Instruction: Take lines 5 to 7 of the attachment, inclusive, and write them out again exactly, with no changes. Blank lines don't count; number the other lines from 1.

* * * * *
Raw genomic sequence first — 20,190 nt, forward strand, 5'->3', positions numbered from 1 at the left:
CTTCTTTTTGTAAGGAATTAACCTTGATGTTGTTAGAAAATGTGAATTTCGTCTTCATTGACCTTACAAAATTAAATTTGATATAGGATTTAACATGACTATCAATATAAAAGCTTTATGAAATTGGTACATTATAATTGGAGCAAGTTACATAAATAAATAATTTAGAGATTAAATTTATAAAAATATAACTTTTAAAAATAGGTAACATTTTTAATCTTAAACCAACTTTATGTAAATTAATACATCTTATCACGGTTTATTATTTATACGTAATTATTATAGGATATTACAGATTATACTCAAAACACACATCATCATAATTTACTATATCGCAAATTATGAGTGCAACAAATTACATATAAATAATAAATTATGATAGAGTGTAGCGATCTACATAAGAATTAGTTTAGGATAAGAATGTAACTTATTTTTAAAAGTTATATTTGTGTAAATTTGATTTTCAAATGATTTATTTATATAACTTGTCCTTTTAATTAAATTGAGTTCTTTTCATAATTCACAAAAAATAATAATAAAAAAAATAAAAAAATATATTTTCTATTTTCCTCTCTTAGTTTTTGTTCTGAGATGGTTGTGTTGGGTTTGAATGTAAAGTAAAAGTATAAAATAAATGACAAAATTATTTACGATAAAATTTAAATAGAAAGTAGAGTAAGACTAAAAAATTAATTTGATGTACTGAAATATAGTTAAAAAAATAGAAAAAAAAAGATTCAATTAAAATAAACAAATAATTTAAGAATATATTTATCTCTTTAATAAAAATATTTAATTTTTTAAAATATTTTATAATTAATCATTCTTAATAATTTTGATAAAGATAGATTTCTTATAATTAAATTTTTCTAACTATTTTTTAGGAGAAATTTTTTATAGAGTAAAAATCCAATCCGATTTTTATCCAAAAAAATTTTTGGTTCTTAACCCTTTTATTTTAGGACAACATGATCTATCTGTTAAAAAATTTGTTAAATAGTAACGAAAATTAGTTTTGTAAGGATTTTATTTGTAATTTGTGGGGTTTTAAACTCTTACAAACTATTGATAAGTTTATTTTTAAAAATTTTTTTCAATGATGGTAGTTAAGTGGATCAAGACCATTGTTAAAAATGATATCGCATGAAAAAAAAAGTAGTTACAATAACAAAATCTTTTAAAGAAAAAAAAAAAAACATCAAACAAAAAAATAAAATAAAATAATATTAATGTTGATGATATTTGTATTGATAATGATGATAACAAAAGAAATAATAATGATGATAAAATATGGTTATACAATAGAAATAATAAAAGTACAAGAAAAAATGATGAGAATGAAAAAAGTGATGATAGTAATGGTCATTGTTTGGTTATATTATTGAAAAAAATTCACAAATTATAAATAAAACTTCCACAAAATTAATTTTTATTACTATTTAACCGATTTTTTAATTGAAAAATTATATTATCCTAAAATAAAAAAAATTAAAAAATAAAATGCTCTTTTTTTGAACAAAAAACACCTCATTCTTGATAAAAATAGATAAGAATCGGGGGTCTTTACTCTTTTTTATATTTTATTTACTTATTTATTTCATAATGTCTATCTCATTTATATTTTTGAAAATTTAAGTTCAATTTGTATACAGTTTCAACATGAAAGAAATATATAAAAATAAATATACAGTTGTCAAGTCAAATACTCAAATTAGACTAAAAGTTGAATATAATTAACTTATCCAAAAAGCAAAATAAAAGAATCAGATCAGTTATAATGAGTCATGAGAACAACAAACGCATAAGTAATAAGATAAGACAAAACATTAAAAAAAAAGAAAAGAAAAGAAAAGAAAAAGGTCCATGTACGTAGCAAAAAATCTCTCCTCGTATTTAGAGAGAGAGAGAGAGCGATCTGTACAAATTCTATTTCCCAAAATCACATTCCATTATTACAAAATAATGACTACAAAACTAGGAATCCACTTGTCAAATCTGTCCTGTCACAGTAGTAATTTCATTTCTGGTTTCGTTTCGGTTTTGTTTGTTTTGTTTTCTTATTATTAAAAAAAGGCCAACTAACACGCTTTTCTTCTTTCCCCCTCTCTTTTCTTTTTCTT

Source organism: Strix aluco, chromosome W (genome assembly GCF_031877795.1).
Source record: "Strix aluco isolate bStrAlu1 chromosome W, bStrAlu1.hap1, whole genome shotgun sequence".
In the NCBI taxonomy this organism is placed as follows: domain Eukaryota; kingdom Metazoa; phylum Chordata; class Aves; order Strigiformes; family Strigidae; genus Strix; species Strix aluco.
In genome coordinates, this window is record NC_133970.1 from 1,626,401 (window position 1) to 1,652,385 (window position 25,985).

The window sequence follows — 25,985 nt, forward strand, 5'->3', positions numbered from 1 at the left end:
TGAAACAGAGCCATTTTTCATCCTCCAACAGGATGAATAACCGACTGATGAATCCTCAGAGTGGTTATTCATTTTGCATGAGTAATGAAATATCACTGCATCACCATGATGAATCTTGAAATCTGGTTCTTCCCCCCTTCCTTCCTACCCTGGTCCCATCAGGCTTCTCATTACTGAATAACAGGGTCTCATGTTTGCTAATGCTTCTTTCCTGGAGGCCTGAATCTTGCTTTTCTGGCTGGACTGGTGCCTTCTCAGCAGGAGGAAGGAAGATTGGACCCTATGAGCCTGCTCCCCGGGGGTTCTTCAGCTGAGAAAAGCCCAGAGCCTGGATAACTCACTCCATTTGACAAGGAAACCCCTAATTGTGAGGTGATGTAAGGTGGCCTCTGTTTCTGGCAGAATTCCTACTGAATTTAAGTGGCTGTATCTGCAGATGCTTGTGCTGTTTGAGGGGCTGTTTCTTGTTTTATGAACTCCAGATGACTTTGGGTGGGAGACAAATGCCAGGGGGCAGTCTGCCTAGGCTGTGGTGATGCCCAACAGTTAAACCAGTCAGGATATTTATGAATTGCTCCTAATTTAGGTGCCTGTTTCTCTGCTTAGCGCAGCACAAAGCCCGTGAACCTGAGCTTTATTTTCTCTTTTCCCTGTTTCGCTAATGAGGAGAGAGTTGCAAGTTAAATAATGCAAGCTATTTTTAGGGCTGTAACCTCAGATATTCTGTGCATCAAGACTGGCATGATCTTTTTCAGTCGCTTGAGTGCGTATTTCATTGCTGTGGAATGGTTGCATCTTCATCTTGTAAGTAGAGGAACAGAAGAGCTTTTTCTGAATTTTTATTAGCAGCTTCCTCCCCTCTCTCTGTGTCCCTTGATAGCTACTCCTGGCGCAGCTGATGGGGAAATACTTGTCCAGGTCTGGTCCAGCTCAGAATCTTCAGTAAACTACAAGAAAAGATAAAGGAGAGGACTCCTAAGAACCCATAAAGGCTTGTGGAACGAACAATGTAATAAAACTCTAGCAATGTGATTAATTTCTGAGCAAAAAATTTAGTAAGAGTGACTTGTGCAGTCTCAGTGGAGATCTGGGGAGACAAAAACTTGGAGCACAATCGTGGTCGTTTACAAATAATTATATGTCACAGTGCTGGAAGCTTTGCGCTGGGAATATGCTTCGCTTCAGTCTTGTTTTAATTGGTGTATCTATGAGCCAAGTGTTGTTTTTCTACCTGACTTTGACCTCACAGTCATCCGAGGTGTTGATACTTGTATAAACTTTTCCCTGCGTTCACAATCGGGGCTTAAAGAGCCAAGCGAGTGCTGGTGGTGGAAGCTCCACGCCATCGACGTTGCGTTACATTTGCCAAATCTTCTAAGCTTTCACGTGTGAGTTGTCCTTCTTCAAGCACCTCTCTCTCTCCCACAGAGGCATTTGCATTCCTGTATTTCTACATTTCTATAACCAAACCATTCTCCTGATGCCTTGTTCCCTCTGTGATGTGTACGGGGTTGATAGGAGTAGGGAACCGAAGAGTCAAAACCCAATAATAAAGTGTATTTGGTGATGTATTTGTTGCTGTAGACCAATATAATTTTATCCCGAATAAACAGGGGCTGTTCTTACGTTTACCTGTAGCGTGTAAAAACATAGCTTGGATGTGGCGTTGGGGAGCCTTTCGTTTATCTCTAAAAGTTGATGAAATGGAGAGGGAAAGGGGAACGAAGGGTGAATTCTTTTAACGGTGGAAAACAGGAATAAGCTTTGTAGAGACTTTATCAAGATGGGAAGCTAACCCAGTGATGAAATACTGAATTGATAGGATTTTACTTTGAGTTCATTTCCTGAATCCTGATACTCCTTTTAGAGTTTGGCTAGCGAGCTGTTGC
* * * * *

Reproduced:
In the NCBI taxonomy this organism is placed as follows: domain Eukaryota; kingdom Metazoa; phylum Chordata; class Aves; order Strigiformes; family Strigidae; genus Strix; species Strix aluco.
In genome coordinates, this window is record NC_133970.1 from 1,626,401 (window position 1) to 1,652,385 (window position 25,985).

The window sequence follows — 25,985 nt, forward strand, 5'->3', positions numbered from 1 at the left end: